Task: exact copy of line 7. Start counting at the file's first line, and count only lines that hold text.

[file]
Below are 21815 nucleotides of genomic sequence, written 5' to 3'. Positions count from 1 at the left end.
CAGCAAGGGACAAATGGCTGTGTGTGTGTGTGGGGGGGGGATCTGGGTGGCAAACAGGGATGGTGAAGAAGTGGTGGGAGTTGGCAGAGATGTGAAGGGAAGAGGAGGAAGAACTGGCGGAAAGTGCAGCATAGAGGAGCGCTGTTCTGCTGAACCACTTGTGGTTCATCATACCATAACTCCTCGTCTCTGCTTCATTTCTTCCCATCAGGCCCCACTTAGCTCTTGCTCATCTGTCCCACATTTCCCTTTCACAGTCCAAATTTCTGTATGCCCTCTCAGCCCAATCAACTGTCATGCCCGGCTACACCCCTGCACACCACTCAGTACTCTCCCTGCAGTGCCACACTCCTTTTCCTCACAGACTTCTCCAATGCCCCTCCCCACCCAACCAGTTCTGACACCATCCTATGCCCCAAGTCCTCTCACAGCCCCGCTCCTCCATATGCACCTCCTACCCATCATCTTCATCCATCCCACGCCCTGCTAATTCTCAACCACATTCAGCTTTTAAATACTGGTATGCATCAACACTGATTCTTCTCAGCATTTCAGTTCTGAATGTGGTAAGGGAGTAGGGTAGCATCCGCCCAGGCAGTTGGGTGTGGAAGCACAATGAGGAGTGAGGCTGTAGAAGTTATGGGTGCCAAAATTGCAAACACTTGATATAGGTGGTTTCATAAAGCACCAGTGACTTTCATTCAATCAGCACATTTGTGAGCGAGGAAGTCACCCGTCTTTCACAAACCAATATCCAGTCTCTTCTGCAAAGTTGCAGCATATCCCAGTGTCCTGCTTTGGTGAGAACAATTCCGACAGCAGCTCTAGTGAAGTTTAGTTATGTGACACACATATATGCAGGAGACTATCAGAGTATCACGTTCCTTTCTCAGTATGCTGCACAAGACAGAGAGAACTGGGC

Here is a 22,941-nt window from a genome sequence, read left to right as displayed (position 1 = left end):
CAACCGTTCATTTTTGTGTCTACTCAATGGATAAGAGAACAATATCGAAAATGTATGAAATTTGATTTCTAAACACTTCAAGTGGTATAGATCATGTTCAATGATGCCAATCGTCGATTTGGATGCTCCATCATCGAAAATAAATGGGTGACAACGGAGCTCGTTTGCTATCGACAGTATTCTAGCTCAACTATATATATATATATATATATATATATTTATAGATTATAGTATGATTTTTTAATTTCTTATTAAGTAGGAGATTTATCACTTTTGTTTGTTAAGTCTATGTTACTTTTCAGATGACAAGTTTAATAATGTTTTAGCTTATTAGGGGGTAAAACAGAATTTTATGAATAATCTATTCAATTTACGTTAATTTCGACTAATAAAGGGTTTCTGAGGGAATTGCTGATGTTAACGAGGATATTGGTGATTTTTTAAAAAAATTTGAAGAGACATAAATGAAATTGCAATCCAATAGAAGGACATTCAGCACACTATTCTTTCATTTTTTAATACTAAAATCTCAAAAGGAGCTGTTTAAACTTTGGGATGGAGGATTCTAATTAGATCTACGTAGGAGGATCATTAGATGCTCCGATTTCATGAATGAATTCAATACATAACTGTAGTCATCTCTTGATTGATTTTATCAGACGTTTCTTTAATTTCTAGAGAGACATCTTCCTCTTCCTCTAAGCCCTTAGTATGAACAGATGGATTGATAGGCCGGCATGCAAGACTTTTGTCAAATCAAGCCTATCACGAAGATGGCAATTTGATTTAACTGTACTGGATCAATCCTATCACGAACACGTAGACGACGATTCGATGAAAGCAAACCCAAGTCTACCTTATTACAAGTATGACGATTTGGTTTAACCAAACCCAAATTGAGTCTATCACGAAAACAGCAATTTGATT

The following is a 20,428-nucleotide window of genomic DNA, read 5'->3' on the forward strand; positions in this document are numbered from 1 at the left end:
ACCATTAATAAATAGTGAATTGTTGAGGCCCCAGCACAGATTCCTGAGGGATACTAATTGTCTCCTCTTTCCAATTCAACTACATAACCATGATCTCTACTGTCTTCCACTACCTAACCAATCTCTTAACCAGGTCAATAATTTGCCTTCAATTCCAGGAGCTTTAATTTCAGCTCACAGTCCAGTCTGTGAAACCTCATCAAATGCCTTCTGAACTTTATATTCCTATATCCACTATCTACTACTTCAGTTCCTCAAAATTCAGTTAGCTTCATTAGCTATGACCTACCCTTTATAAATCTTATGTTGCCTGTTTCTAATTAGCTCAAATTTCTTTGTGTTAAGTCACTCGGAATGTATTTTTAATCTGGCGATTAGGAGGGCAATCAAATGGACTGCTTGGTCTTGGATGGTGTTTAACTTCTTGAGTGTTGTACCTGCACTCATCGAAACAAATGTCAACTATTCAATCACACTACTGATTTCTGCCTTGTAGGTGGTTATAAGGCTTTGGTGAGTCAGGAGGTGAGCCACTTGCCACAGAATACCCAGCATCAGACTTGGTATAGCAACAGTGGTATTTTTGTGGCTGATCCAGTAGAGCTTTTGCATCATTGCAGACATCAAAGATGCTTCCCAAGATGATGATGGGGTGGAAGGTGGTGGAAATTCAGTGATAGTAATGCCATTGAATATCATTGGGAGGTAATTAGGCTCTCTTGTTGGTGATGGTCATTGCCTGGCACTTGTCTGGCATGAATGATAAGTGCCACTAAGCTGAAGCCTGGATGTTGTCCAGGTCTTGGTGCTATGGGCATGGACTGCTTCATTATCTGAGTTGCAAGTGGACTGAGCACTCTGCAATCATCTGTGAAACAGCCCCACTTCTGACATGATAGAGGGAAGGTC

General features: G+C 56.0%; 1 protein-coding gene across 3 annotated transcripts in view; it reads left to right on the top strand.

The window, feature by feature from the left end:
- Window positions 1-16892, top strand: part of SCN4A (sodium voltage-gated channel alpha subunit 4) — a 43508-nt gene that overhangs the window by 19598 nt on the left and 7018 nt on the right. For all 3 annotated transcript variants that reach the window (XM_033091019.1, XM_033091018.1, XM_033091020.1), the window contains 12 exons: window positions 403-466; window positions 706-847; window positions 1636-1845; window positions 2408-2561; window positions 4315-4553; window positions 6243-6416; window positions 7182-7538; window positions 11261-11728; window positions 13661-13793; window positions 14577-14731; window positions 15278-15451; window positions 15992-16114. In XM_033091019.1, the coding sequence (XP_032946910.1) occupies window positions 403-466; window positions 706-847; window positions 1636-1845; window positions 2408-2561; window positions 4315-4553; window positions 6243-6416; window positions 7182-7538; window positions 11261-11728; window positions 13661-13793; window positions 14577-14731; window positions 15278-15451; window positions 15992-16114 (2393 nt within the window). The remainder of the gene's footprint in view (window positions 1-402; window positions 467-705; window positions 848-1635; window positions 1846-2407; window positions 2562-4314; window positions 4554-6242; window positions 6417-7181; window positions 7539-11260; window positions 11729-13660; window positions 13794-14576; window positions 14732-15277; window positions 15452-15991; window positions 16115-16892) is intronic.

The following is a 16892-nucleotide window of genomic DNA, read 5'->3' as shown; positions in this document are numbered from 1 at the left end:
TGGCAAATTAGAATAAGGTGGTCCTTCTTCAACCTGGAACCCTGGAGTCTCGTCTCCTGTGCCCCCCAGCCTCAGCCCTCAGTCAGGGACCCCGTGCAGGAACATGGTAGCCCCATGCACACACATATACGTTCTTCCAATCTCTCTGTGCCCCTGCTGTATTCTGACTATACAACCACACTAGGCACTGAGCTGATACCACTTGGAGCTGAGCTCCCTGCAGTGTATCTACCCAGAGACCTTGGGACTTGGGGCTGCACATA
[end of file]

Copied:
General features: G+C 56.0%; 1 protein-coding gene across 3 annotated transcripts in view; it reads left to right on the top strand.